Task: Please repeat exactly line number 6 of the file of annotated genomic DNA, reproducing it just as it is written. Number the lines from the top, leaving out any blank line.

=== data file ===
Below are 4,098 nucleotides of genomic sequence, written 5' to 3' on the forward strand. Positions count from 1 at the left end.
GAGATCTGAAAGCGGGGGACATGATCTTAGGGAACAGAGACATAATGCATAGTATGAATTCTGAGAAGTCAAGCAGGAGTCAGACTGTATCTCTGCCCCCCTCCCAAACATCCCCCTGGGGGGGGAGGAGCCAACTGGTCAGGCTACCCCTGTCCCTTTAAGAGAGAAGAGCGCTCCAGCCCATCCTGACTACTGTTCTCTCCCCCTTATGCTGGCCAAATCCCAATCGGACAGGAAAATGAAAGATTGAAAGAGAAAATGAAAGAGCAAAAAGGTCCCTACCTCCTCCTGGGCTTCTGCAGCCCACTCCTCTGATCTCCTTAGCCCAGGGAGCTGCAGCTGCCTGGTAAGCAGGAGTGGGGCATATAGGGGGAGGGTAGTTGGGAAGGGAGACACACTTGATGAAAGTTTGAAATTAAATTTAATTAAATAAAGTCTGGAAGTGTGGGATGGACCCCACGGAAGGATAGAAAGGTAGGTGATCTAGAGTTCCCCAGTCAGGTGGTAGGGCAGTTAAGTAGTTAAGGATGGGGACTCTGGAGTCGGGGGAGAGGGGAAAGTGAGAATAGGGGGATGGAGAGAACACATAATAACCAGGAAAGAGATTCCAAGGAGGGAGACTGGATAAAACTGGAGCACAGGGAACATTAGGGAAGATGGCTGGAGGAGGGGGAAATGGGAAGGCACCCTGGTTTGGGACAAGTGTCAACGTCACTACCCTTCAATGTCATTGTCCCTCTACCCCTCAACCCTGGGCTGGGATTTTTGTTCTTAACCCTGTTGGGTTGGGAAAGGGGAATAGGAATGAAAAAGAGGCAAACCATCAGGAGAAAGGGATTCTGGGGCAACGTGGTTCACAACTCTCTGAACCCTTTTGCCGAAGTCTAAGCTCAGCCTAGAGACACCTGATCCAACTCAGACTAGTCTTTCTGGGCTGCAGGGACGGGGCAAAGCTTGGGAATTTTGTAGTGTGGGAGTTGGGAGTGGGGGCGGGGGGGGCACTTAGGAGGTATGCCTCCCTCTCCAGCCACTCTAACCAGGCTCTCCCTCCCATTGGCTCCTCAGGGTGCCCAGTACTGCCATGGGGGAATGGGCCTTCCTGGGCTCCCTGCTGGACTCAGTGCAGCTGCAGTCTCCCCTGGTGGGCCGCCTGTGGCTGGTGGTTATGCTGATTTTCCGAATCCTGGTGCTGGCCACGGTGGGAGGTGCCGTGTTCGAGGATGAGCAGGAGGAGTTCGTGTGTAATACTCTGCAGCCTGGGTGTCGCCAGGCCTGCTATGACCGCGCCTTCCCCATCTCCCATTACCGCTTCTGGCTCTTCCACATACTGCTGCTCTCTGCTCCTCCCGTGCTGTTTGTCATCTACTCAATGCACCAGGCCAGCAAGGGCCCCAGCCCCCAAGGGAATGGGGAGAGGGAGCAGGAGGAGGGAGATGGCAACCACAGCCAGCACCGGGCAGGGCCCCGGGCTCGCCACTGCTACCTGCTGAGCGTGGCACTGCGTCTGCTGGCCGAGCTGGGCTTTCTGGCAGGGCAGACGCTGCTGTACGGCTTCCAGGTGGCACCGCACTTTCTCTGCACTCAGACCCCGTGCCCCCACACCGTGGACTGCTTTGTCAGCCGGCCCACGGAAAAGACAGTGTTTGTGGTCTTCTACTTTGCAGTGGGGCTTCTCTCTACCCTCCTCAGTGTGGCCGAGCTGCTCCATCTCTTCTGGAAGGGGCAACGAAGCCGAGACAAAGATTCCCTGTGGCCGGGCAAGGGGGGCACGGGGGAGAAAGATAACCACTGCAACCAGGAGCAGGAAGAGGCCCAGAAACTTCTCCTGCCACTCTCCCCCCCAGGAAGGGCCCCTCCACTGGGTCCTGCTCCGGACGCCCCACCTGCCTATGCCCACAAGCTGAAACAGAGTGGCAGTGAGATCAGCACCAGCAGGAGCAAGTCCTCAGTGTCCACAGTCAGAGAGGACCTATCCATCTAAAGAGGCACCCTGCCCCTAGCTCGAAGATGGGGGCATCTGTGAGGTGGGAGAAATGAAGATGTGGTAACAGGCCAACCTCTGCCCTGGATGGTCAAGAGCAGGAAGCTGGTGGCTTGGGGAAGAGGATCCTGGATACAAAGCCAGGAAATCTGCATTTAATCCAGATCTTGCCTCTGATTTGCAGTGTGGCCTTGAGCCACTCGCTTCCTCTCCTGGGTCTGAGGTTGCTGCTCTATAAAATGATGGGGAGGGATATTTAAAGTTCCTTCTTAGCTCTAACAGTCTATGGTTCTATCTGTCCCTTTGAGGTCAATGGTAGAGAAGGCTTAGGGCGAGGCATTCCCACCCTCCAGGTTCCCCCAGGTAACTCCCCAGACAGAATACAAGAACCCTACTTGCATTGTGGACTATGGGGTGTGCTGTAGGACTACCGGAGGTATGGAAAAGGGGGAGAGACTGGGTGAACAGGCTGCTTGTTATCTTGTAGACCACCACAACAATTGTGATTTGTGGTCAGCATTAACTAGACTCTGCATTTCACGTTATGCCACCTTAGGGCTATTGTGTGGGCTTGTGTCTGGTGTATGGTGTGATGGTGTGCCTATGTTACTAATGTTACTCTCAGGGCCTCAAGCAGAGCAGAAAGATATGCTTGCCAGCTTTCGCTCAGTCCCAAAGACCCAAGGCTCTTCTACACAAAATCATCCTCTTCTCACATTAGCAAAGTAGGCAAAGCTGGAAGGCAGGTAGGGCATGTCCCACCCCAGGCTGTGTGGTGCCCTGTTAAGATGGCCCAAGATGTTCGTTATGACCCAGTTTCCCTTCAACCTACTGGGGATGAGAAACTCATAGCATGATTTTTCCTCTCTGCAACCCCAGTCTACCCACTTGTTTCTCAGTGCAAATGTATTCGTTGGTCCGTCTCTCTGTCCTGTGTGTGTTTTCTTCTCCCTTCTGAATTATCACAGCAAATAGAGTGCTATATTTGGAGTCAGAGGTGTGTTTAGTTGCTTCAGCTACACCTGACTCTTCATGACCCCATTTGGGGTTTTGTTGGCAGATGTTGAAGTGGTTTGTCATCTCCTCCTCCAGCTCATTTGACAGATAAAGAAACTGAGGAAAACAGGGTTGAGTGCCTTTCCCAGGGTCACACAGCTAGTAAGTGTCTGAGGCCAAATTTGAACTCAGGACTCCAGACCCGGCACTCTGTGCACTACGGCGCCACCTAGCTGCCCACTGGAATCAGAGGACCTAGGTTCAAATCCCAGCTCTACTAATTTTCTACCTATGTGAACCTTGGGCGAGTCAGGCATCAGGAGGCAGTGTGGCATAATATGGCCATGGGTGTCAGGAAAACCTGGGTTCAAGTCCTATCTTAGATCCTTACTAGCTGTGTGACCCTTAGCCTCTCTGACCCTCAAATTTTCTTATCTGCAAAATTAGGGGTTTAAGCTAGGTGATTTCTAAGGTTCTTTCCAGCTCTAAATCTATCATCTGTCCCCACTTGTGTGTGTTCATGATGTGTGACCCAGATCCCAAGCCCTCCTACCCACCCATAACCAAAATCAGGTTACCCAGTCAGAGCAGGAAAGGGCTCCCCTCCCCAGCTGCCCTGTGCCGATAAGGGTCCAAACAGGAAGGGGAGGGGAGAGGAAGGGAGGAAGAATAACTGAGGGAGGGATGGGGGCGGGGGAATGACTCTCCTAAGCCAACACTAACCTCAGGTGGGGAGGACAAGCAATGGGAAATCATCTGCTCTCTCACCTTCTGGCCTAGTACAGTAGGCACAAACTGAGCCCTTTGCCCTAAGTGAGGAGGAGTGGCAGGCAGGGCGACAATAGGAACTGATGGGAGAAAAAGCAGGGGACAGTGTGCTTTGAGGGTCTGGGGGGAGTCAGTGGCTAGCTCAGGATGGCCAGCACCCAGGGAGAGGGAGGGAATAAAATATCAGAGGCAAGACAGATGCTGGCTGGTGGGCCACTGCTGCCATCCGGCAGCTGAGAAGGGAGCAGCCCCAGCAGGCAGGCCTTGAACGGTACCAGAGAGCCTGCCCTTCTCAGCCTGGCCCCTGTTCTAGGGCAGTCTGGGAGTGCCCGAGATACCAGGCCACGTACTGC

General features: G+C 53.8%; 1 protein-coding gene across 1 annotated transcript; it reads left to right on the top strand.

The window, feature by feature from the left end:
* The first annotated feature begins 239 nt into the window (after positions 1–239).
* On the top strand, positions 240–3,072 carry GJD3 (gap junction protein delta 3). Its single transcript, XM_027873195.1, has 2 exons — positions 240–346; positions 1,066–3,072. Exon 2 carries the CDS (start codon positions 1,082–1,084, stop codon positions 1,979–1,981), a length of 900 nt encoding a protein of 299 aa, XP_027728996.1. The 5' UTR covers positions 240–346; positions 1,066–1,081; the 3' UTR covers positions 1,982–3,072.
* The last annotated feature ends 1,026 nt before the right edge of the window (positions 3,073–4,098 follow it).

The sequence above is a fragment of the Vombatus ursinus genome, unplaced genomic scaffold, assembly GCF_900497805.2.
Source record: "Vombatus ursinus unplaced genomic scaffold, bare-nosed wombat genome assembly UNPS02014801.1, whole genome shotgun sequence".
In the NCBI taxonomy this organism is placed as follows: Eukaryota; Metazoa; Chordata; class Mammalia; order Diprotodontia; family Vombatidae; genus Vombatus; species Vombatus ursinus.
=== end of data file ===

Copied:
* On the top strand, positions 240–3,072 carry GJD3 (gap junction protein delta 3). Its single transcript, XM_027873195.1, has 2 exons — positions 240–346; positions 1,066–3,072. Exon 2 carries the CDS (start codon positions 1,082–1,084, stop codon positions 1,979–1,981), a length of 900 nt encoding a protein of 299 aa, XP_027728996.1. The 5' UTR covers positions 240–346; positions 1,066–1,081; the 3' UTR covers positions 1,982–3,072.